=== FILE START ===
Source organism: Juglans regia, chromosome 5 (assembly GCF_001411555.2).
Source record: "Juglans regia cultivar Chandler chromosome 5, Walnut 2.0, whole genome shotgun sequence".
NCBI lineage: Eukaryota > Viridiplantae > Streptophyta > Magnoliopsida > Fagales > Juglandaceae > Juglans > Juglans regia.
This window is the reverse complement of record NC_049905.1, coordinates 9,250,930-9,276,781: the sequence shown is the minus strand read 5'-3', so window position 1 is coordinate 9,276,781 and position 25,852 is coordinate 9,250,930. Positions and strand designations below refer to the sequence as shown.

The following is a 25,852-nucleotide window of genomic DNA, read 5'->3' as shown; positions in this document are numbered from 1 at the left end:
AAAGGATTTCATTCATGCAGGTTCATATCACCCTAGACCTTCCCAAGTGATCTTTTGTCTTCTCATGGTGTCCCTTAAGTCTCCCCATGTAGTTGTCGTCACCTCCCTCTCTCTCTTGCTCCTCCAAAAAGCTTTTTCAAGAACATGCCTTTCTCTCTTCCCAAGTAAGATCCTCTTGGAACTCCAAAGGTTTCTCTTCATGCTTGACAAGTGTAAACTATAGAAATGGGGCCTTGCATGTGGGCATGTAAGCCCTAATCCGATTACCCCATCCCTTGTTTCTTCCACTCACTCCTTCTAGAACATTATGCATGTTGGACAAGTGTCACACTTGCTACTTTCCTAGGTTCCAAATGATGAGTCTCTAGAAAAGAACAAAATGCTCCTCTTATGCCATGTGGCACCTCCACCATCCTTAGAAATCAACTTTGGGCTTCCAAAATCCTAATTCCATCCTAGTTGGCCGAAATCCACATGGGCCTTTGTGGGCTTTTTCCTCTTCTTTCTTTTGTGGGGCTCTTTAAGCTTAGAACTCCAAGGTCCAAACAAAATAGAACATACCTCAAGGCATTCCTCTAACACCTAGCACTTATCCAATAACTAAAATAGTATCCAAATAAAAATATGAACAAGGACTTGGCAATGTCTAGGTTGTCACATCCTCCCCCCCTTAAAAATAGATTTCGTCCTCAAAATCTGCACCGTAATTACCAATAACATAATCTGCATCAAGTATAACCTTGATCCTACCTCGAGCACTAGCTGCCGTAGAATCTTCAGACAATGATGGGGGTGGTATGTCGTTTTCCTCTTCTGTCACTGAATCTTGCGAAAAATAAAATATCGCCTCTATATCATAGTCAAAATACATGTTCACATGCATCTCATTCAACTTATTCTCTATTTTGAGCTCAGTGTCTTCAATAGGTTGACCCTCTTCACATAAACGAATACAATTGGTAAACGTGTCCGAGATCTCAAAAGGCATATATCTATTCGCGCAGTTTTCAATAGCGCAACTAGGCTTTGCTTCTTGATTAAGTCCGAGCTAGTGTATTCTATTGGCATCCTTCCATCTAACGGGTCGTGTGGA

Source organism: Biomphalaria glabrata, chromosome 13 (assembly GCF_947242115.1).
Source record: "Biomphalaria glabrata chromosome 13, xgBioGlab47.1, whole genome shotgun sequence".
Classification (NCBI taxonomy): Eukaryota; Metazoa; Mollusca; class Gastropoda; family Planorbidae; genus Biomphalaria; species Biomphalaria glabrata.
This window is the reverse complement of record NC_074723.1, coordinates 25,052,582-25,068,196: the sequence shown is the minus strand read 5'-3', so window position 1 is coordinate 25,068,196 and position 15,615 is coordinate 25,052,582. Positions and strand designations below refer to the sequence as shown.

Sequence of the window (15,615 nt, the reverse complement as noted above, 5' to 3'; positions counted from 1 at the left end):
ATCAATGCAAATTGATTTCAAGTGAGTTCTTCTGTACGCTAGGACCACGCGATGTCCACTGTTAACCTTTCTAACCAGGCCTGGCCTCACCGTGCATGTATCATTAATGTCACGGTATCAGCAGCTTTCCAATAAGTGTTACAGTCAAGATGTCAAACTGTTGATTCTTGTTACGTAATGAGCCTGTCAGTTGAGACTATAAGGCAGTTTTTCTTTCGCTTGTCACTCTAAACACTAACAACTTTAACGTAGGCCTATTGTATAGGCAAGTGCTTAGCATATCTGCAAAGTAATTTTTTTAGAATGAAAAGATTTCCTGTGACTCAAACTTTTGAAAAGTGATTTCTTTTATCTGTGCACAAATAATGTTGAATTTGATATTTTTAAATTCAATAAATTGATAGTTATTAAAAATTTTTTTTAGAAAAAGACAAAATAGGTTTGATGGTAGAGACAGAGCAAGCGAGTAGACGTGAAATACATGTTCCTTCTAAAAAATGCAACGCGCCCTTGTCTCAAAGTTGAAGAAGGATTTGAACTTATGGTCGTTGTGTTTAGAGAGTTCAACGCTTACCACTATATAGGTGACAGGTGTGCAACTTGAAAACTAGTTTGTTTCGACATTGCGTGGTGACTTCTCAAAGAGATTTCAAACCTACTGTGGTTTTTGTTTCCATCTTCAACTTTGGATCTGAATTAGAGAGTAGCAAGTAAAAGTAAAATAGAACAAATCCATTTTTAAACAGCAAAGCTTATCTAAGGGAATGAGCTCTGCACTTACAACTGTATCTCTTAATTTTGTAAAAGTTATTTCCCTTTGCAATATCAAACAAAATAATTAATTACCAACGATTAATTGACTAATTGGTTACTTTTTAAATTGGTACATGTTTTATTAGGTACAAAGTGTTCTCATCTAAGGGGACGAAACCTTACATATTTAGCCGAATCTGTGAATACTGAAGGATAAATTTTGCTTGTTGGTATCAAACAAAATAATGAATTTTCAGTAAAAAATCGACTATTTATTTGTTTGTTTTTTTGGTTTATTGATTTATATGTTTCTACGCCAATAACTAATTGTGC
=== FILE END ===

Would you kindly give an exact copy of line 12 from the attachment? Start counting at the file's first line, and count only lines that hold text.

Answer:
ATCAATGCAAATTGATTTCAAGTGAGTTCTTCTGTACGCTAGGACCACGCGATGTCCACTGTTAACCTTTCTAACCAGGCCTGGCCTCACCGTGCATGTATCATTAATGTCACGGTATCAGCAGCTTTCCAATAAGTGTTACAGTCAAGATGTCAAACTGTTGATTCTTGTTACGTAATGAGCCTGTCAGTTGAGACTATAAGGCAGTTTTTCTTTCGCTTGTCACTCTAAACACTAACAACTTTAACGTAGGCCTATTGTATAGGCAAGTGCTTAGCATATCTGCAAAGTAATTTTTTTAGAATGAAAAGATTTCCTGTGACTCAAACTTTTGAAAAGTGATTTCTTTTATCTGTGCACAAATAATGTTGAATTTGATATTTTTAAATTCAATAAATTGATAGTTATTAAAAATTTTTTTTAGAAAAAGACAAAATAGGTTTGATGGTAGAGACAGAGCAAGCGAGTAGACGTGAAATACATGTTCCTTCTAAAAAATGCAACGCGCCCTTGTCTCAAAGTTGAAGAAGGATTTGAACTTATGGTCGTTGTGTTTAGAGAGTTCAACGCTTACCACTATATAGGTGACAGGTGTGCAACTTGAAAACTAGTTTGTTTCGACATTGCGTGGTGACTTCTCAAAGAGATTTCAAACCTACTGTGGTTTTTGTTTCCATCTTCAACTTTGGATCTGAATTAGAGAGTAGCAAGTAAAAGTAAAATAGAACAAATCCATTTTTAAACAGCAAAGCTTATCTAAGGGAATGAGCTCTGCACTTACAACTGTATCTCTTAATTTTGTAAAAGTTATTTCCCTTTGCAATATCAAACAAAATAATTAATTACCAACGATTAATTGACTAATTGGTTACTTTTTAAATTGGTACATGTTTTATTAGGTACAAAGTGTTCTCATCTAAGGGGACGAAACCTTACATATTTAGCCGAATCTGTGAATACTGAAGGATAAATTTTGCTTGTTGGTATCAAACAAAATAATGAATTTTCAGTAAAAAATCGACTATTTATTTGTTTGTTTTTTTGGTTTATTGATTTATATGTTTCTACGCCAATAACTAATTGTGC